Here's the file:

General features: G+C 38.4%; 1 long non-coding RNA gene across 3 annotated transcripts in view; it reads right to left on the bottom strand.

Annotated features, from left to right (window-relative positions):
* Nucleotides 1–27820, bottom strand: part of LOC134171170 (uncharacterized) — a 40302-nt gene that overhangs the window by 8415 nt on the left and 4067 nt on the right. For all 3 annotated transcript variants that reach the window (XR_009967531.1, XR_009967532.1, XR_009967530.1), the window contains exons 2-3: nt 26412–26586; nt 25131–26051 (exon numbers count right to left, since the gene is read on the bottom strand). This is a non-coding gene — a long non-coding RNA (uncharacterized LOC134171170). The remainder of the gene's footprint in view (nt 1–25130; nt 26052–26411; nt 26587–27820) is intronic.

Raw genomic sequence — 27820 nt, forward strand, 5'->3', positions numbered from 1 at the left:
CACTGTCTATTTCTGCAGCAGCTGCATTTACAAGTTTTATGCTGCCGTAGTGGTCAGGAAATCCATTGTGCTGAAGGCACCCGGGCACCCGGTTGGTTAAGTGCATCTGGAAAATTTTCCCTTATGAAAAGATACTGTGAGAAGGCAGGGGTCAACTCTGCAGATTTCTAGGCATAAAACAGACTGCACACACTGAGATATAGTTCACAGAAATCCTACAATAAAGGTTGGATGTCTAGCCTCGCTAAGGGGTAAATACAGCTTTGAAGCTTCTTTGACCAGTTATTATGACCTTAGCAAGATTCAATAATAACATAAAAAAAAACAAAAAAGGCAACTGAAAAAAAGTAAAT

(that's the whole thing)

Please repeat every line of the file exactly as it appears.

General features: G+C 38.4%; 1 long non-coding RNA gene across 3 annotated transcripts in view; it reads right to left on the bottom strand.

Annotated features, from left to right (window-relative positions):
* Nucleotides 1–27820, bottom strand: part of LOC134171170 (uncharacterized) — a 40302-nt gene that overhangs the window by 8415 nt on the left and 4067 nt on the right. For all 3 annotated transcript variants that reach the window (XR_009967531.1, XR_009967532.1, XR_009967530.1), the window contains exons 2-3: nt 26412–26586; nt 25131–26051 (exon numbers count right to left, since the gene is read on the bottom strand). This is a non-coding gene — a long non-coding RNA (uncharacterized LOC134171170). The remainder of the gene's footprint in view (nt 1–25130; nt 26052–26411; nt 26587–27820) is intronic.

Raw genomic sequence — 27820 nt, forward strand, 5'->3', positions numbered from 1 at the left:
CACTGTCTATTTCTGCAGCAGCTGCATTTACAAGTTTTATGCTGCCGTAGTGGTCAGGAAATCCATTGTGCTGAAGGCACCCGGGCACCCGGTTGGTTAAGTGCATCTGGAAAATTTTCCCTTATGAAAAGATACTGTGAGAAGGCAGGGGTCAACTCTGCAGATTTCTAGGCATAAAACAGACTGCACACACTGAGATATAGTTCACAGAAATCCTACAATAAAGGTTGGATGTCTAGCCTCGCTAAGGGGTAAATACAGCTTTGAAGCTTCTTTGACCAGTTATTATGACCTTAGCAAGATTCAATAATAACATAAAAAAAAACAAAAAAGGCAACTGAAAAAAAGTAAAT